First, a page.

close US strikes against Houthis are 'not working,' says former CENTCOM spokesperson Video

US strikes against Houthis are ‘not working,’ says former CENTCOM spokesperson

Former CENTCOM spokesperson Col. Joe Buccino, ret., discusses the U.S. strikes on Houthi targets, the changing of the group’s terrorist designation and identifying operatives.

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U.S. Defense officials said U.S. and U.K. ships and warplanes carried out multiple strikes on Houthi-controlled areas of Yemen on Monday.

Multiple locations in Yemen experienced large explosions which were the result of the airstrikes.

A U.S. official tells Fox News one of the Houthi targets struck by U.S. and British munitions included Al Dailami Air Base along with missile launching sites and weapons storage facilities for ballistic missiles and drones.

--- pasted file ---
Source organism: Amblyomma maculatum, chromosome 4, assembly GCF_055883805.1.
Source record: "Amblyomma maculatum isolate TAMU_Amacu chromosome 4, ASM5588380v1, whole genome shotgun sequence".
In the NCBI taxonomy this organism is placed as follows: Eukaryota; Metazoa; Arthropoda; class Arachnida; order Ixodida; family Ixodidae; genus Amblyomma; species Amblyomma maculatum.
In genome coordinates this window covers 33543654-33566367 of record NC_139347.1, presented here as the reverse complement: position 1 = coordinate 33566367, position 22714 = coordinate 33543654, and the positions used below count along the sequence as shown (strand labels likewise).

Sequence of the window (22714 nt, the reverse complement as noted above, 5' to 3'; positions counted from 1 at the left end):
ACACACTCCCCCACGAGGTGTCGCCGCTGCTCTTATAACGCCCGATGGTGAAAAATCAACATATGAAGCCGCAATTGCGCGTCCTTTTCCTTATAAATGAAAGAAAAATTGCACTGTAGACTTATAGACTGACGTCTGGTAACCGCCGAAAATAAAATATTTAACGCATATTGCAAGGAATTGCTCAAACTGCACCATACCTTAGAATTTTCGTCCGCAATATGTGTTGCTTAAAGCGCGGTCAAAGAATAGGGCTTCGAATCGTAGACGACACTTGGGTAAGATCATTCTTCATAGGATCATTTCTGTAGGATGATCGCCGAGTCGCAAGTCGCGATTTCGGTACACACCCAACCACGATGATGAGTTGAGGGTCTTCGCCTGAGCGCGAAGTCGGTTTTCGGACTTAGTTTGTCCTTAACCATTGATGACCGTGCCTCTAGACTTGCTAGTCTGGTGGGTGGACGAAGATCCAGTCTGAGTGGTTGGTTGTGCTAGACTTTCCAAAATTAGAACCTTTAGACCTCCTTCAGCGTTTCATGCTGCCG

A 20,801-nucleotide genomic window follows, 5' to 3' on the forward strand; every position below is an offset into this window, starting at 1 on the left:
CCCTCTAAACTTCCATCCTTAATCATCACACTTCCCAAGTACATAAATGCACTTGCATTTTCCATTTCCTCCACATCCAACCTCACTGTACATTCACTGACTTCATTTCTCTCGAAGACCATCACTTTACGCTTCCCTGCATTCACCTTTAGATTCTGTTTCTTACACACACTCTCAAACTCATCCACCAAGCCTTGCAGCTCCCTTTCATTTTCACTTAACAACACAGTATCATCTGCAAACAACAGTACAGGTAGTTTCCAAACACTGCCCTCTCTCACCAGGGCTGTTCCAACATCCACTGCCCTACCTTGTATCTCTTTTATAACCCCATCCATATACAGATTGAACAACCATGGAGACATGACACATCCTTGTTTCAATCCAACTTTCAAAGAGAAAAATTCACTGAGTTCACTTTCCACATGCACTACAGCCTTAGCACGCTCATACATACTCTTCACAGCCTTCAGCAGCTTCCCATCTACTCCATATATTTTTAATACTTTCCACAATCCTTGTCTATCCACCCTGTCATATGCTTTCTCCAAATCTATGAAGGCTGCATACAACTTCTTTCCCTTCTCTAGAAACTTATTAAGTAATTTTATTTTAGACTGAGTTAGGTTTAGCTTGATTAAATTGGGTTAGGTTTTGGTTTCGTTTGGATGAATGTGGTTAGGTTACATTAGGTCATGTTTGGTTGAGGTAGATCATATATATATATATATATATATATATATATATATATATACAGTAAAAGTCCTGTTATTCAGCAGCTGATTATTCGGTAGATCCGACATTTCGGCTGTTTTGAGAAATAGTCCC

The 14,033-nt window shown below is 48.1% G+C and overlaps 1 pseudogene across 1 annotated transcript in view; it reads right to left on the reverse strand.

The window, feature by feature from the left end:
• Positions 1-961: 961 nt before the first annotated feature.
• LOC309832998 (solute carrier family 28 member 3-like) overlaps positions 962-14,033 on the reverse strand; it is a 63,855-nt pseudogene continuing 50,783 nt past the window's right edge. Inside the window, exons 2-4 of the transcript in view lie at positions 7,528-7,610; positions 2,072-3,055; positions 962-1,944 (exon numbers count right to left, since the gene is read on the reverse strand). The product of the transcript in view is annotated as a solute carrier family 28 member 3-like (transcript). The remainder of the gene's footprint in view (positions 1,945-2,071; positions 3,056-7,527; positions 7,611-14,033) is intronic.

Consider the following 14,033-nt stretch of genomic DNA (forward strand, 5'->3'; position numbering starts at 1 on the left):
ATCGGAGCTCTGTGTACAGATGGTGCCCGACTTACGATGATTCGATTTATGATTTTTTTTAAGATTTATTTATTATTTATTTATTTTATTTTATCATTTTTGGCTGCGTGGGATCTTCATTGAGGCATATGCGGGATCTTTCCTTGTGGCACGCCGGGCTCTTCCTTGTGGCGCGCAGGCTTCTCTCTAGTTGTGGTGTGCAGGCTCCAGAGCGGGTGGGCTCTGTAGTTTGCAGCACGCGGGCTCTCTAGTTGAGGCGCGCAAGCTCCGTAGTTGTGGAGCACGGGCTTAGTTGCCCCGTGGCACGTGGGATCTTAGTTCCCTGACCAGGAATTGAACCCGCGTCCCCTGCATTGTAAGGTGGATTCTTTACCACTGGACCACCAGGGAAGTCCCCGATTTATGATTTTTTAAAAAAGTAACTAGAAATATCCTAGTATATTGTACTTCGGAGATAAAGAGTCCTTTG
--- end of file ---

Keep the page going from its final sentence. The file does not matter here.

This is the second joint U.S.-U.K. strikes from air and sea since Jan 11.


USS Dwight D. Eisenhower

The USS Dwight D. Eisenhower (CVN 69) cruises in the Arabian Gulf July 24, 2000 on a scheduled six month deployment. (U.S. Navy/Liaison)

The strikes consisted of Tomahawk missiles fired from U.S. warships, as well as F-18 fighter jets from the USS Dwight D. Eisenhower aircraft carrier.

The U.K. and U.S. conducted the attacks on less than 10 Houthi targets, defense officials said.

There have been at least 151 attacks on U.S. forces in the region.

This is a developing story. Check back for more details.

Liz Friden is a Pentagon producer based in Washington, D.C.

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